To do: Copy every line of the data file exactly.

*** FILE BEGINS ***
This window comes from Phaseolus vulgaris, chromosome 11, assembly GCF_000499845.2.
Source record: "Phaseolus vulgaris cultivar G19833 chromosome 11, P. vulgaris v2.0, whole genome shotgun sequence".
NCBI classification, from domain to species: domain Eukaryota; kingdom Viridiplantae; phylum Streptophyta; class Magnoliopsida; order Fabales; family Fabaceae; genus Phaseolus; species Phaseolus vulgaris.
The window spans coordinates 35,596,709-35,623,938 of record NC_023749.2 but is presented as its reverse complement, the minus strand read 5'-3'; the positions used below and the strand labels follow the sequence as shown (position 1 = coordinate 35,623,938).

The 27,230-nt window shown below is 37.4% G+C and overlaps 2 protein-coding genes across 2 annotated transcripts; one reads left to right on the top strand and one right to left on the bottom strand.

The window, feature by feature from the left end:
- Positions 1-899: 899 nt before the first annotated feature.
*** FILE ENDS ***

This window comes from Phaseolus vulgaris, chromosome 11, assembly GCF_000499845.2.
Source record: "Phaseolus vulgaris cultivar G19833 chromosome 11, P. vulgaris v2.0, whole genome shotgun sequence".
NCBI classification, from domain to species: domain Eukaryota; kingdom Viridiplantae; phylum Streptophyta; class Magnoliopsida; order Fabales; family Fabaceae; genus Phaseolus; species Phaseolus vulgaris.
The window spans coordinates 35,596,709-35,623,938 of record NC_023749.2 but is presented as its reverse complement, the minus strand read 5'-3'; the positions used below and the strand labels follow the sequence as shown (position 1 = coordinate 35,623,938).

The 27,230-nt window shown below is 37.4% G+C and overlaps 2 protein-coding genes across 2 annotated transcripts; one reads left to right on the top strand and one right to left on the bottom strand.

The window, feature by feature from the left end:
- Positions 1-899: 899 nt before the first annotated feature.